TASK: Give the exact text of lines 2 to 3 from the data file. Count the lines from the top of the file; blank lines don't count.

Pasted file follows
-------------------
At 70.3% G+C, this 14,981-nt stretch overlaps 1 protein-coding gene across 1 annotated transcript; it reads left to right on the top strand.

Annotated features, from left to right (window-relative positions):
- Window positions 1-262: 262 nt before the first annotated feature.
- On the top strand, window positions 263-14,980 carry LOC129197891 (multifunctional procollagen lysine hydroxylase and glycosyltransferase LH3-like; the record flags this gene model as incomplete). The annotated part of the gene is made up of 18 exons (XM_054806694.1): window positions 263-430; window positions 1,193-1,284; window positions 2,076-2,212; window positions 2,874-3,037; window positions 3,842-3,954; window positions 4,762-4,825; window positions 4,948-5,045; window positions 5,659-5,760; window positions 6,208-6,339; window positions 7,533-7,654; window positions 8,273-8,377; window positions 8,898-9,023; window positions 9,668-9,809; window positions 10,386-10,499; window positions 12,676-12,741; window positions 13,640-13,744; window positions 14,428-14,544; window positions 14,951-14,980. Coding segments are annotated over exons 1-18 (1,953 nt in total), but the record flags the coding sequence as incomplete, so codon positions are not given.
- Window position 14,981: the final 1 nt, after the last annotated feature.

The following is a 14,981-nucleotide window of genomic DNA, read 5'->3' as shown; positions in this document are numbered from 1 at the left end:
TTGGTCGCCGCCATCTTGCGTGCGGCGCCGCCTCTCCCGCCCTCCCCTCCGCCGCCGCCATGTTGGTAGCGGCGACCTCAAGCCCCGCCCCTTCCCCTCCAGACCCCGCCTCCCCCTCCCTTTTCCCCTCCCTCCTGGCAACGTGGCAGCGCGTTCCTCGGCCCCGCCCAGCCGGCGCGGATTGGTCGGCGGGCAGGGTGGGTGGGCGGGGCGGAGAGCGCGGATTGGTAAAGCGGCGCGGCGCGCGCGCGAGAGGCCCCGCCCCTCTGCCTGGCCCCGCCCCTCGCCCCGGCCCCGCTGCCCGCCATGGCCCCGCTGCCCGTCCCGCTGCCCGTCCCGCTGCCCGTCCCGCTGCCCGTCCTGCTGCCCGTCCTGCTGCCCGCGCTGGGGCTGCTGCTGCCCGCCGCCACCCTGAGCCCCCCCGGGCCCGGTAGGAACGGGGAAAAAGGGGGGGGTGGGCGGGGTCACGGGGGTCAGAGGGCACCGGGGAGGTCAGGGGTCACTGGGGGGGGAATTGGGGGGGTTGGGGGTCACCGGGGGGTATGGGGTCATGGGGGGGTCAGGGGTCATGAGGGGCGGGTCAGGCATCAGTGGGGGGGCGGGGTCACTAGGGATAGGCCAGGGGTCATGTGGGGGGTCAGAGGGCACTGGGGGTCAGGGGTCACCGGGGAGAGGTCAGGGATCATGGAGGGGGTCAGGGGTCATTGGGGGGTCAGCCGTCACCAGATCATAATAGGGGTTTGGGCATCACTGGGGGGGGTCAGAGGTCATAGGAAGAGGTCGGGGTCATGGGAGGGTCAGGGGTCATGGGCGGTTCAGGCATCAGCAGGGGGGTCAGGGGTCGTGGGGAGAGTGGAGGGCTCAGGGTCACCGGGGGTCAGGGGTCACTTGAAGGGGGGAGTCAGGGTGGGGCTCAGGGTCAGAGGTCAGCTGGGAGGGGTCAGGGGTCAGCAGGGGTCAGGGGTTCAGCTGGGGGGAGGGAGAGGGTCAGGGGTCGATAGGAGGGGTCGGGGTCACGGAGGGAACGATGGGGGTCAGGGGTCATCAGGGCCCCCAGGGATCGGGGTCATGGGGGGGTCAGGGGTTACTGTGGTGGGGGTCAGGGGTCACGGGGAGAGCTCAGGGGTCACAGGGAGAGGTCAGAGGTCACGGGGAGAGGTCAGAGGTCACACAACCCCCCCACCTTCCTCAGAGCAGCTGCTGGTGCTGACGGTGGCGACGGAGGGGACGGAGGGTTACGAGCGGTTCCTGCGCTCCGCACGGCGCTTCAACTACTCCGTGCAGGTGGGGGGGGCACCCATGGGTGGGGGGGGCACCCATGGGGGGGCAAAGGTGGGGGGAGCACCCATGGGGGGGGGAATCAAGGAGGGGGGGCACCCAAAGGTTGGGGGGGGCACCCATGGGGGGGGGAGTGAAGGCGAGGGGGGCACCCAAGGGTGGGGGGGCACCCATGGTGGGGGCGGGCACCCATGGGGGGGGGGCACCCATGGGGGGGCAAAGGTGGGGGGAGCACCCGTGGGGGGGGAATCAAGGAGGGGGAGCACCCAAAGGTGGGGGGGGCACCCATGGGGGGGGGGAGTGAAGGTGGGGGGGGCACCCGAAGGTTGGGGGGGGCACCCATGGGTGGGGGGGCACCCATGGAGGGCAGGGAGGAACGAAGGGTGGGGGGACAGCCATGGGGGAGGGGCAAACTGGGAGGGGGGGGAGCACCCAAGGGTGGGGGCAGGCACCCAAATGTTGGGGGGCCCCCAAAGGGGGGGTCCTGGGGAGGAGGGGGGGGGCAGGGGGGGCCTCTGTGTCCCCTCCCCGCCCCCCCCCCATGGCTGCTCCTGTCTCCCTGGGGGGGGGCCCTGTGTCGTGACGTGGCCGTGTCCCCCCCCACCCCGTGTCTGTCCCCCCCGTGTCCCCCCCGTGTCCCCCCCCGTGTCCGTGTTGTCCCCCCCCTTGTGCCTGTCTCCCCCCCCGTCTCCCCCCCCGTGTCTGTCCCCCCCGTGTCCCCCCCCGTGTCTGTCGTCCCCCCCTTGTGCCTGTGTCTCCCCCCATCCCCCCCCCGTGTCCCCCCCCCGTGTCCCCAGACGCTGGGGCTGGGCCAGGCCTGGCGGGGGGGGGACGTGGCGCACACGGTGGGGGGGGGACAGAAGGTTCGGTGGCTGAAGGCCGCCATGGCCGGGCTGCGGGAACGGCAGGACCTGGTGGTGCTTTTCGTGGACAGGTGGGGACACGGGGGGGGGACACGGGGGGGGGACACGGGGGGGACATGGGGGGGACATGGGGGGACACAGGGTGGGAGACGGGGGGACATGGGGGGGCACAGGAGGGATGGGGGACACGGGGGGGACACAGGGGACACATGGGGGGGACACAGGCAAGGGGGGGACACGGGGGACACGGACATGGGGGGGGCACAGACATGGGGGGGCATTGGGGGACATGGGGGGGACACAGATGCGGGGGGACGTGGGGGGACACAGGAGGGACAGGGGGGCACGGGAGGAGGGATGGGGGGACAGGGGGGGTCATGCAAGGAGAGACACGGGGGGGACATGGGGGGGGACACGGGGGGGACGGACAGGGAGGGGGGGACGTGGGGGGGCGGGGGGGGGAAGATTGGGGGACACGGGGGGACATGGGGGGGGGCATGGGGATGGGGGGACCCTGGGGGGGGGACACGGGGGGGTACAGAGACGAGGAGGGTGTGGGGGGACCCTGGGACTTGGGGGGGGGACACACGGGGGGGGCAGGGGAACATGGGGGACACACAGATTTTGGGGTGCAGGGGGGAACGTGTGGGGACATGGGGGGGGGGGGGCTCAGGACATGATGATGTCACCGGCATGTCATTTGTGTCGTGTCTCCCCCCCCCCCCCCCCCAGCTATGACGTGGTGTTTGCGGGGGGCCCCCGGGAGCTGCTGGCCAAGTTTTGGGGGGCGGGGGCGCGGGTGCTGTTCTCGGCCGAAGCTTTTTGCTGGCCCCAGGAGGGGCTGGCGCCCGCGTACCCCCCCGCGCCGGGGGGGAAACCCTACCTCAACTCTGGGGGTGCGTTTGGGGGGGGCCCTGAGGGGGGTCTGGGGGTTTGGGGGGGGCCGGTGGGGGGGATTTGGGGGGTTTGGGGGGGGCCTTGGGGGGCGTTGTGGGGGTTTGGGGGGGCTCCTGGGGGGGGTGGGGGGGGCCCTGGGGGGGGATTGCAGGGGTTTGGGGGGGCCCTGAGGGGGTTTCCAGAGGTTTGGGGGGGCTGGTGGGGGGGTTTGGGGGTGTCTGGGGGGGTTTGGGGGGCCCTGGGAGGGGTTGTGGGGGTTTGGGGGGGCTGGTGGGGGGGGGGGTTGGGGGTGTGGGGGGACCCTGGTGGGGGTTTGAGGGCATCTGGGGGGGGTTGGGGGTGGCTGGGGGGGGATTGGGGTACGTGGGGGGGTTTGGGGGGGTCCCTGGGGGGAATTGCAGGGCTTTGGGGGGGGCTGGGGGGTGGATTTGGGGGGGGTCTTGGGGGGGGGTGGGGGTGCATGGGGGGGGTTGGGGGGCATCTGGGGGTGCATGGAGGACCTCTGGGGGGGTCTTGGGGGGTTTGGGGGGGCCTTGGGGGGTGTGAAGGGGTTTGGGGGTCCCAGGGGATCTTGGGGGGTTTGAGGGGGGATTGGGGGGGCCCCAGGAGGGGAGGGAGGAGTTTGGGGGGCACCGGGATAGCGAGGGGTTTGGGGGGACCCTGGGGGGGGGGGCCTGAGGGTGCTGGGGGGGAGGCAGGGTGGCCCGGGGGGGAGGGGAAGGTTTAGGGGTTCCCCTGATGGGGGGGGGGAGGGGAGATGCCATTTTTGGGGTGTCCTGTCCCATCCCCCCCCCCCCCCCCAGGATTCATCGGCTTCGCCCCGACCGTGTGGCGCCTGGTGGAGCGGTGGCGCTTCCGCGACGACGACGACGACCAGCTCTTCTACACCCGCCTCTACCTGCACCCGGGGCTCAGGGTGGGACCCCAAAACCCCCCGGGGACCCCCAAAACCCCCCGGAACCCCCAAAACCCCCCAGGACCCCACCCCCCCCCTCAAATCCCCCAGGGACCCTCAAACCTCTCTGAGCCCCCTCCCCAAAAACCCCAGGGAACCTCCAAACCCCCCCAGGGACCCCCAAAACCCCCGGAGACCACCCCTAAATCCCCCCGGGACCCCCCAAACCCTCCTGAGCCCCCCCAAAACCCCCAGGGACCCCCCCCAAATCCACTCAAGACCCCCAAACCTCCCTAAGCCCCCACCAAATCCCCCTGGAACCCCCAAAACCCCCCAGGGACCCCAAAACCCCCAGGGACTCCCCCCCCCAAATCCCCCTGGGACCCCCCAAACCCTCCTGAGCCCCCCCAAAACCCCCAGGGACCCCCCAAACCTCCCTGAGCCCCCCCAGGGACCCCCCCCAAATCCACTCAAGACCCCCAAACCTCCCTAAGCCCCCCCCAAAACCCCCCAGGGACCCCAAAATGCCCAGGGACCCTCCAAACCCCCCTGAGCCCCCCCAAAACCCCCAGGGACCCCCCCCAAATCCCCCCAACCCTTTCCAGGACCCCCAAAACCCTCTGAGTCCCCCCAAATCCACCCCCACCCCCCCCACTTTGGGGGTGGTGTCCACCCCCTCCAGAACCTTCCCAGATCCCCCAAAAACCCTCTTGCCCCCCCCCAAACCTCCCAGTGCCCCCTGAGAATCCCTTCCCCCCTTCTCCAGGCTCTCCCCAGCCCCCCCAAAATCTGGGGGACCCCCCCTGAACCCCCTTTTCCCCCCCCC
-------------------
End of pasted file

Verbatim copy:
Annotated features, from left to right (window-relative positions):
- Window positions 1-262: 262 nt before the first annotated feature.